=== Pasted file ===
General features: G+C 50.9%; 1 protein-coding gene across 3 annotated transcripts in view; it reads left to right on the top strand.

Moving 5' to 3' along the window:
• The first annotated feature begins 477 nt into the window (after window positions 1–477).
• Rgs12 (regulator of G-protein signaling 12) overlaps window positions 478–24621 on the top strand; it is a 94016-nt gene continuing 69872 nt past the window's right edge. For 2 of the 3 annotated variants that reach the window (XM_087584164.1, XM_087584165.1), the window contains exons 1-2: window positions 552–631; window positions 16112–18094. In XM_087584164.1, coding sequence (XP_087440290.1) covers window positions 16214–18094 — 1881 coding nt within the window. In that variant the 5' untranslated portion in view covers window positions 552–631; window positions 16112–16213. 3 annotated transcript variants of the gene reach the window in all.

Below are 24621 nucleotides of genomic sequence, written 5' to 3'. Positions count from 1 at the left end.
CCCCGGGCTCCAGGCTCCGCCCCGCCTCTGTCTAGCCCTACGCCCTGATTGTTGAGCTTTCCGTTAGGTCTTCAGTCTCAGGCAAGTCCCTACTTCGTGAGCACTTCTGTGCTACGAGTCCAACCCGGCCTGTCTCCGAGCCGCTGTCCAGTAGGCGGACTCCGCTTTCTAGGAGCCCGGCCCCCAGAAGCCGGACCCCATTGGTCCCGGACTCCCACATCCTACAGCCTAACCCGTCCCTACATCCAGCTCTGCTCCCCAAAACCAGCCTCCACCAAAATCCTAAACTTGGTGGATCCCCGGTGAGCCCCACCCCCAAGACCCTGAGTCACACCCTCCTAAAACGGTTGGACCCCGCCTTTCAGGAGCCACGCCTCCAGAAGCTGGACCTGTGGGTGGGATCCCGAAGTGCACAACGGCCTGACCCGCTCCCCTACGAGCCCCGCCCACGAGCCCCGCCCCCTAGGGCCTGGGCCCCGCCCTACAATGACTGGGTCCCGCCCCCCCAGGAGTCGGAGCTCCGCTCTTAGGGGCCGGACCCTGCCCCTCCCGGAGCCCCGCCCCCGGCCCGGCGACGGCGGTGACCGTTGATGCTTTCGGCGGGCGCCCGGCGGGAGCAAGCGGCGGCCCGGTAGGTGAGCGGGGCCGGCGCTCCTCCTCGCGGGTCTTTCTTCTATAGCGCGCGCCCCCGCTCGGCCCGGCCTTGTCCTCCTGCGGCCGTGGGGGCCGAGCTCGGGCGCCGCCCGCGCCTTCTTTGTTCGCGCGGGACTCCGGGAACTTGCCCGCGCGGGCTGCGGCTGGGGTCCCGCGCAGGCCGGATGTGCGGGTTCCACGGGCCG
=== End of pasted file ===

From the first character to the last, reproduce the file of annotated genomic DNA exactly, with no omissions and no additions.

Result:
General features: G+C 50.9%; 1 protein-coding gene across 3 annotated transcripts in view; it reads left to right on the top strand.

Moving 5' to 3' along the window:
• The first annotated feature begins 477 nt into the window (after window positions 1–477).
• Rgs12 (regulator of G-protein signaling 12) overlaps window positions 478–24621 on the top strand; it is a 94016-nt gene continuing 69872 nt past the window's right edge. For 2 of the 3 annotated variants that reach the window (XM_087584164.1, XM_087584165.1), the window contains exons 1-2: window positions 552–631; window positions 16112–18094. In XM_087584164.1, coding sequence (XP_087440290.1) covers window positions 16214–18094 — 1881 coding nt within the window. In that variant the 5' untranslated portion in view covers window positions 552–631; window positions 16112–16213. 3 annotated transcript variants of the gene reach the window in all.

Below are 24621 nucleotides of genomic sequence, written 5' to 3'. Positions count from 1 at the left end.
CCCCGGGCTCCAGGCTCCGCCCCGCCTCTGTCTAGCCCTACGCCCTGATTGTTGAGCTTTCCGTTAGGTCTTCAGTCTCAGGCAAGTCCCTACTTCGTGAGCACTTCTGTGCTACGAGTCCAACCCGGCCTGTCTCCGAGCCGCTGTCCAGTAGGCGGACTCCGCTTTCTAGGAGCCCGGCCCCCAGAAGCCGGACCCCATTGGTCCCGGACTCCCACATCCTACAGCCTAACCCGTCCCTACATCCAGCTCTGCTCCCCAAAACCAGCCTCCACCAAAATCCTAAACTTGGTGGATCCCCGGTGAGCCCCACCCCCAAGACCCTGAGTCACACCCTCCTAAAACGGTTGGACCCCGCCTTTCAGGAGCCACGCCTCCAGAAGCTGGACCTGTGGGTGGGATCCCGAAGTGCACAACGGCCTGACCCGCTCCCCTACGAGCCCCGCCCACGAGCCCCGCCCCCTAGGGCCTGGGCCCCGCCCTACAATGACTGGGTCCCGCCCCCCCAGGAGTCGGAGCTCCGCTCTTAGGGGCCGGACCCTGCCCCTCCCGGAGCCCCGCCCCCGGCCCGGCGACGGCGGTGACCGTTGATGCTTTCGGCGGGCGCCCGGCGGGAGCAAGCGGCGGCCCGGTAGGTGAGCGGGGCCGGCGCTCCTCCTCGCGGGTCTTTCTTCTATAGCGCGCGCCCCCGCTCGGCCCGGCCTTGTCCTCCTGCGGCCGTGGGGGCCGAGCTCGGGCGCCGCCCGCGCCTTCTTTGTTCGCGCGGGACTCCGGGAACTTGCCCGCGCGGGCTGCGGCTGGGGTCCCGCGCAGGCCGGATGTGCGGGTTCCACGGGCCG